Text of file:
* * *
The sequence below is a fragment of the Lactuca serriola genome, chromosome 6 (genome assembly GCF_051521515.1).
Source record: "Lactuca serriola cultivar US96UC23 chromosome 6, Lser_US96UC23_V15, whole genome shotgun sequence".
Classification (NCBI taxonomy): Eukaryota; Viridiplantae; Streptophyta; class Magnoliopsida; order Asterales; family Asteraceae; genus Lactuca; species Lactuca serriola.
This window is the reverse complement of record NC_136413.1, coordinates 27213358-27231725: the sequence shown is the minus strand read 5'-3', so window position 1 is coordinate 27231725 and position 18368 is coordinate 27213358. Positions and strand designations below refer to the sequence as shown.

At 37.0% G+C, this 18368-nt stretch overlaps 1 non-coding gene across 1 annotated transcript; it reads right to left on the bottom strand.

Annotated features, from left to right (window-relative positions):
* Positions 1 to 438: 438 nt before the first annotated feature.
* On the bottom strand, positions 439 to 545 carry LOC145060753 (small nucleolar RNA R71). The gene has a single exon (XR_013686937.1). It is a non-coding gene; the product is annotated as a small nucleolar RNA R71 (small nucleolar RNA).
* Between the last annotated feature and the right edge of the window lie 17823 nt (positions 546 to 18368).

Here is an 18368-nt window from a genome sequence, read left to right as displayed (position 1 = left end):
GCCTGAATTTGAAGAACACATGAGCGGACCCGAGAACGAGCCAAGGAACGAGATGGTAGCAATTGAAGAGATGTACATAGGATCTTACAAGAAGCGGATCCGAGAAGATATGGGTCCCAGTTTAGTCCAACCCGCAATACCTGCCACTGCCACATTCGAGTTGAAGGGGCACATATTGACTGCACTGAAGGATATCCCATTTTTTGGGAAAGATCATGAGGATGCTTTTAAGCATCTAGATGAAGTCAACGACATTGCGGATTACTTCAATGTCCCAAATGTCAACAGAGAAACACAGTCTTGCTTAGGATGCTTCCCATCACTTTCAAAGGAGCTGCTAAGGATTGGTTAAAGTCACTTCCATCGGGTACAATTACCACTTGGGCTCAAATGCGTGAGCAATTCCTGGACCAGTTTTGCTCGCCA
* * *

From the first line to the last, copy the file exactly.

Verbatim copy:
The sequence below is a fragment of the Lactuca serriola genome, chromosome 6 (genome assembly GCF_051521515.1).
Source record: "Lactuca serriola cultivar US96UC23 chromosome 6, Lser_US96UC23_V15, whole genome shotgun sequence".
Classification (NCBI taxonomy): Eukaryota; Viridiplantae; Streptophyta; class Magnoliopsida; order Asterales; family Asteraceae; genus Lactuca; species Lactuca serriola.
This window is the reverse complement of record NC_136413.1, coordinates 27213358-27231725: the sequence shown is the minus strand read 5'-3', so window position 1 is coordinate 27231725 and position 18368 is coordinate 27213358. Positions and strand designations below refer to the sequence as shown.

At 37.0% G+C, this 18368-nt stretch overlaps 1 non-coding gene across 1 annotated transcript; it reads right to left on the bottom strand.

Annotated features, from left to right (window-relative positions):
* Positions 1 to 438: 438 nt before the first annotated feature.
* On the bottom strand, positions 439 to 545 carry LOC145060753 (small nucleolar RNA R71). The gene has a single exon (XR_013686937.1). It is a non-coding gene; the product is annotated as a small nucleolar RNA R71 (small nucleolar RNA).
* Between the last annotated feature and the right edge of the window lie 17823 nt (positions 546 to 18368).

Here is an 18368-nt window from a genome sequence, read left to right as displayed (position 1 = left end):
GCCTGAATTTGAAGAACACATGAGCGGACCCGAGAACGAGCCAAGGAACGAGATGGTAGCAATTGAAGAGATGTACATAGGATCTTACAAGAAGCGGATCCGAGAAGATATGGGTCCCAGTTTAGTCCAACCCGCAATACCTGCCACTGCCACATTCGAGTTGAAGGGGCACATATTGACTGCACTGAAGGATATCCCATTTTTTGGGAAAGATCATGAGGATGCTTTTAAGCATCTAGATGAAGTCAACGACATTGCGGATTACTTCAATGTCCCAAATGTCAACAGAGAAACACAGTCTTGCTTAGGATGCTTCCCATCACTTTCAAAGGAGCTGCTAAGGATTGGTTAAAGTCACTTCCATCGGGTACAATTACCACTTGGGCTCAAATGCGTGAGCAATTCCTGGACCAGTTTTGCTCGCCA